Thu October 4, 2012
Election 2012

Close Read: NPR Reporters Examine Denver Debate

Originally published on Thu October 4, 2012 8:19 am

Transcript

RENEE MONTAGNE, HOST:

This is MORNING EDITION, from NPR News. I'm Renee Montagne.

STEVE INSKEEP, HOST:

And I'm Steve Inskeep. Good morning.

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1:49am

Thu October 4, 2012
National Security

First Female Marines Take Combat Leadership Test

Originally published on Thu October 4, 2012 8:19 am

Female Marines unload their rifles after a patrol with Afghan soldiers in Helmand province in June. The Marine Corps leadership has started an experiment to determine whether female Marine lieutenants have what it takes to become infantry officers and lead on the battlefield.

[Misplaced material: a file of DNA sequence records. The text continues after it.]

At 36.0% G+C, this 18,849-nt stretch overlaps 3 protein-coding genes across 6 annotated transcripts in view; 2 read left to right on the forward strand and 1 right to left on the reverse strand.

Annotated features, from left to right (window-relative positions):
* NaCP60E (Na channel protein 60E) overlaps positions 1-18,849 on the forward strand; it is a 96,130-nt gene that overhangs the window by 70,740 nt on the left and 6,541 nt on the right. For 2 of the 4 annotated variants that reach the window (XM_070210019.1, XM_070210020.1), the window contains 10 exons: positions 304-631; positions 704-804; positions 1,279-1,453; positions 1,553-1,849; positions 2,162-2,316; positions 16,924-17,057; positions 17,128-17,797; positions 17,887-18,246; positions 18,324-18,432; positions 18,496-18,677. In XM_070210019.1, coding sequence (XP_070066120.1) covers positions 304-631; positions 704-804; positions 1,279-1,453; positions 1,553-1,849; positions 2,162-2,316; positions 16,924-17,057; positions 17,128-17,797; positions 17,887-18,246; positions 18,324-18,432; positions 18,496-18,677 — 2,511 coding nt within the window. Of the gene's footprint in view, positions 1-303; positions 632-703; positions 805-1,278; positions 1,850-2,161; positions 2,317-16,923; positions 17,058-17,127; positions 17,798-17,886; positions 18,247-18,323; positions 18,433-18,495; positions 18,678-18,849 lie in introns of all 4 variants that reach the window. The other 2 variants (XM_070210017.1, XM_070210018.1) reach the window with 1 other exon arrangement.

Adek Berry AFP/Getty Images

Women in the U.S. military have been flying warplanes for years, and recently began serving in artillery and tank units. But they're still barred from direct ground combat.

Now, for the first time in the course's 35-year history, the Marine Corps is putting the first women through its grueling Infantry Officer Course: 86 days crawling through obstacle courses, lugging heavy machine guns, navigating the woods at night.

Col. Todd Desgrosseilliers, the top trainer at Marine Base Quantico in Virginia, says there's a good reason the course is so tough that 1 in 5 Marines fail.

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1:47am

Thu October 4, 2012
Monkey See

Recreating Indiana Jones' Boulder Run In D.C.'s 'Alley Of Doom'

Originally published on Thu October 4, 2012 8:19 am